LONDON - On Friday, October 16, 2009, Sotheby’s London will present, for the first time, a significant section of Arab & Iranian Art in its annual October Contemporary Art Sale to coincide with the Frieze Art Fair. The Arab & Iranian component of the sale features 46 works by some of the foremost Contemporary artists of Middle Eastern origin, and together the works are estimated to realize in excess of £1 million.
Spearheading the Arab & Iranian works will be Cowboy and Indian, in acrylic and glitter on canvas, in two parts, by Farhad Moshiri (b. 1963), who is at the very forefront of Contemporary Iranian Art. In the present work, Moshiri has masterfully intertwined artistic innovation with a subtle yet subversive socio political commentary to create one of the most exciting and varied outputs of recent times. The Cowboy and Indian figures, mainstay figureheads of North American culture, are apparently depicted in sugary confection as metaphor for both homogenizing mass culture and in reference to the well-documented lavish culinary excesses during the reign of the last Shah of Iran. Thus through its media alone Moshiri's work implicates and interrogates layered socio-cultural themes, principally the impact of the dissemination of Western culture throughout other parts of the world, specifically the Middle East. Rooted in a Pop dialect founded by the likes of Andy Warhol, Tom Wesselmann and Robert Rauschenberg, Moshiri's mode of expression also similarly takes up themes of contemporary consumerist and branding culture. The work is expected to realize £150,000-200,000.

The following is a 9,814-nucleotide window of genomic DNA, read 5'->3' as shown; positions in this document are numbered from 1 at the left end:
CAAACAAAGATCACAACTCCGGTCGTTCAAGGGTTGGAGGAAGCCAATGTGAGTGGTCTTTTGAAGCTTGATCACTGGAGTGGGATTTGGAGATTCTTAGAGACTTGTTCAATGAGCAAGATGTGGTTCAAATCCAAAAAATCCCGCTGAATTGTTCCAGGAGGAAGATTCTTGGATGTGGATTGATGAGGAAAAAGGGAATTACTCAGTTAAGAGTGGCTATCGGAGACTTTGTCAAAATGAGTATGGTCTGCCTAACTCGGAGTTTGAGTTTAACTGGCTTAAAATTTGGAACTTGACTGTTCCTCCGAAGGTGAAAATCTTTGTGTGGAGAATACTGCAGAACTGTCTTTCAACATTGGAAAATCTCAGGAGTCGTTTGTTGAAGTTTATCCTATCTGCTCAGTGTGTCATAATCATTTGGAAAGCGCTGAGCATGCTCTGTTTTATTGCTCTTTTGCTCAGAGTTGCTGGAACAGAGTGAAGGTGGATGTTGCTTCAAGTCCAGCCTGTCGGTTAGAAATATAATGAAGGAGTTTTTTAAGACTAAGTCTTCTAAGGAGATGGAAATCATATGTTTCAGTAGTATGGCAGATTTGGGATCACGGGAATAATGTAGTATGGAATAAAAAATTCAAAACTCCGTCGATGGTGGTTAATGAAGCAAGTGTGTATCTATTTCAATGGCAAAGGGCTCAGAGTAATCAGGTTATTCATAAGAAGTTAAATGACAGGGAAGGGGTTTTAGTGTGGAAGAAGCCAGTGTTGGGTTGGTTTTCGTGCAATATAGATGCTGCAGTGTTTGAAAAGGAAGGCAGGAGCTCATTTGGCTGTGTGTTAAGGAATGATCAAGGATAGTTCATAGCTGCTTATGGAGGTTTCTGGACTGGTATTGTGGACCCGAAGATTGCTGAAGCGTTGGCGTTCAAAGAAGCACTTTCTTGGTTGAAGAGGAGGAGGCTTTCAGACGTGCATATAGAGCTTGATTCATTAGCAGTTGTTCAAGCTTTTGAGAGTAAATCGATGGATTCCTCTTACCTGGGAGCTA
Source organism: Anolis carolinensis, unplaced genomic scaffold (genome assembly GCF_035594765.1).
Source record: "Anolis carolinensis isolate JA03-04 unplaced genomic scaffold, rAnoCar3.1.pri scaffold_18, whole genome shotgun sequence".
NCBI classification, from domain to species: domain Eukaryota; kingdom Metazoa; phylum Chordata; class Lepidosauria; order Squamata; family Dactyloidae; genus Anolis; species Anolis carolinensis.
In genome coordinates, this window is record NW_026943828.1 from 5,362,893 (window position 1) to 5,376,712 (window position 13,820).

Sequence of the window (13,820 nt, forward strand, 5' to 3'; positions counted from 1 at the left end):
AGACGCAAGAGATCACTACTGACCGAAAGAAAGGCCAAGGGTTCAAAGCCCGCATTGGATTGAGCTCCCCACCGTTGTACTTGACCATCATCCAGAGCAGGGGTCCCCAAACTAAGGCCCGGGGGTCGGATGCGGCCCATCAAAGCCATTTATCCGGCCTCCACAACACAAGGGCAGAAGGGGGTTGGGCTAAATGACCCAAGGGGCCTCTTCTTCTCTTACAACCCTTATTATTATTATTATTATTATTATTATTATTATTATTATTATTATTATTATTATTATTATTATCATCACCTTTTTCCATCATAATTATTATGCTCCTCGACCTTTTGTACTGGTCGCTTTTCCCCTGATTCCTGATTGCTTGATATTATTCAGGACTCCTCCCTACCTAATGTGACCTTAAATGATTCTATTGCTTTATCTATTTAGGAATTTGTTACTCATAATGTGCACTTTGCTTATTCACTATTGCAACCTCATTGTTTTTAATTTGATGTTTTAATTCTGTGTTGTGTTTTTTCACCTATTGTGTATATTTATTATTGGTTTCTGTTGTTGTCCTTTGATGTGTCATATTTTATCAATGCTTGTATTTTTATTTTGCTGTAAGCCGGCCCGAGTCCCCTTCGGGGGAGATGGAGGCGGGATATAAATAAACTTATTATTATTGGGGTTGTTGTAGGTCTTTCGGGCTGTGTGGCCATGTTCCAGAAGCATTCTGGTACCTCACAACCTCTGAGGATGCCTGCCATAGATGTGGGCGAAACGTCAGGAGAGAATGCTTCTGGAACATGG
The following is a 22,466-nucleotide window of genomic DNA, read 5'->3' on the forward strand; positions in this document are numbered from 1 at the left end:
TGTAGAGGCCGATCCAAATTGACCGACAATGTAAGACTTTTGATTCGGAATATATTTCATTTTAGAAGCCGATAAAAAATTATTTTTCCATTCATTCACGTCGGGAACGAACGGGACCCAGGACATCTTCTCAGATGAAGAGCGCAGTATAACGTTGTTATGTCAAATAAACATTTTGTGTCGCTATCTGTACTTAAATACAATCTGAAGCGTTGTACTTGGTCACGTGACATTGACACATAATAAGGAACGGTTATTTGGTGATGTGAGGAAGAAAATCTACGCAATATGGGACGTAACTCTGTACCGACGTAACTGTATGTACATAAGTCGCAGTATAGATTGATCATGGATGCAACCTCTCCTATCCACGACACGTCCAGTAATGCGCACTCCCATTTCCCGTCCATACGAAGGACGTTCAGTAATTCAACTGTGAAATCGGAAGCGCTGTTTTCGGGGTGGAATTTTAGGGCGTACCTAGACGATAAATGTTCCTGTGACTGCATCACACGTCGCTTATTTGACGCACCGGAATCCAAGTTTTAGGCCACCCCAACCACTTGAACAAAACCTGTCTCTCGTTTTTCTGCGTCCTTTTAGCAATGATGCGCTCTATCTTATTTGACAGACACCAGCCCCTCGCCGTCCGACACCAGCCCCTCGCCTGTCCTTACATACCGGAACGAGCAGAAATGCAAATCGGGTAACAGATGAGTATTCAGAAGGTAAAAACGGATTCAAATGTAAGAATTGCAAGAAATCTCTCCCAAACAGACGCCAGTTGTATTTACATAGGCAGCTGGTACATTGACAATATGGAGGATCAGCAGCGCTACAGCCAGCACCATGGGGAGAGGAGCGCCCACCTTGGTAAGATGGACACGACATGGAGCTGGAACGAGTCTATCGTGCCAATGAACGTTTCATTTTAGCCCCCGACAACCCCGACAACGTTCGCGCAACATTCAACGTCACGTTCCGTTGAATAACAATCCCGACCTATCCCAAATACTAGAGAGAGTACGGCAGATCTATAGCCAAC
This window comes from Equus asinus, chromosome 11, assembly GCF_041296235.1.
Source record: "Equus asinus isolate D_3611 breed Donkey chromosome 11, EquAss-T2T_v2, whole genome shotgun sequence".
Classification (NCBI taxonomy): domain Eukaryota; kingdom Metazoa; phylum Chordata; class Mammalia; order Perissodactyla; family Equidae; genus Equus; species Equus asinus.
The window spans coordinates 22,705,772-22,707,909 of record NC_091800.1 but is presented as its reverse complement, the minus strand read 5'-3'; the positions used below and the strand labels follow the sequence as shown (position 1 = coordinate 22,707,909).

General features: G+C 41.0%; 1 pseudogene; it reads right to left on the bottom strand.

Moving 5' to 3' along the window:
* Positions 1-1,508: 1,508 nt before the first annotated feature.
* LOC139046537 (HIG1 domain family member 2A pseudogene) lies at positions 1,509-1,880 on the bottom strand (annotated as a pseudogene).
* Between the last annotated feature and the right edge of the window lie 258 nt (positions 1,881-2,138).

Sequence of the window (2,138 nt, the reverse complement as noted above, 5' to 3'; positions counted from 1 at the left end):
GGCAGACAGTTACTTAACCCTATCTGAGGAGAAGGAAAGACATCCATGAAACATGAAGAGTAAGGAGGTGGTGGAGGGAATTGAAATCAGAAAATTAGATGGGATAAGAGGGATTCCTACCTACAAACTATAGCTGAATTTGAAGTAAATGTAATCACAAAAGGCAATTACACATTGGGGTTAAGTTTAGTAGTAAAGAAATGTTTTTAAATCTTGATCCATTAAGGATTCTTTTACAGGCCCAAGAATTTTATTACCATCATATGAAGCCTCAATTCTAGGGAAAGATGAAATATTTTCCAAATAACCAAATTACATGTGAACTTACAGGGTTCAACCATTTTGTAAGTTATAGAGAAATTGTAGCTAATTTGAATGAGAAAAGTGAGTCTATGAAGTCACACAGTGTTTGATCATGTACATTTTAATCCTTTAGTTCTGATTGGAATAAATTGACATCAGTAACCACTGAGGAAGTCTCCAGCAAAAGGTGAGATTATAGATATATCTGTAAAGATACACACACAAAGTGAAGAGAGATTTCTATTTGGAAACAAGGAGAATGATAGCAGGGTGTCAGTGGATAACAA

Another important work in this section is Palastinian artist Mona Hatoum's extraordinary and monumental Untitled (Baalbeck Birdcage) of 1999 in wood and galvanized steel. It stands as an awe-inspiring testament to the artist's brilliant manipulation of scale and pioneering sculptural invention. The inspiration behind this work was a domestic birdcage that Hatoum encountered in the city of Baalbeck during a journey in Lebanon in 1996. Metaphorical associations of imprisonment and acute claustrophobia confront the viewer and are immediately compelling, and Hatoum even used the dimensions of cells of the infamous prison Alcatraz to fashion her phenomenally oversized sculpture. Hatoum has reinterpreted the original birdcage by magnifying its scale ten times. Born in Beirut in 1952, Hatoum's life experience has thus far been one of double exile: first as part of a Palestinian family in Lebanon, and subsequently manifest as her own move to England during Lebanon's Civil War of the 1970s. Although her work is frequently interpreted within this biographical context, with special attention drawn to allied themes such as displacement, alienation, and exile, she herself has always avoided being overtly autobiographical or didactic in her work. Indeed, the present work brilliantly encapsulates how she brings together personal, political and conceptual strands in her art. It is estimated at £100,000-150,000.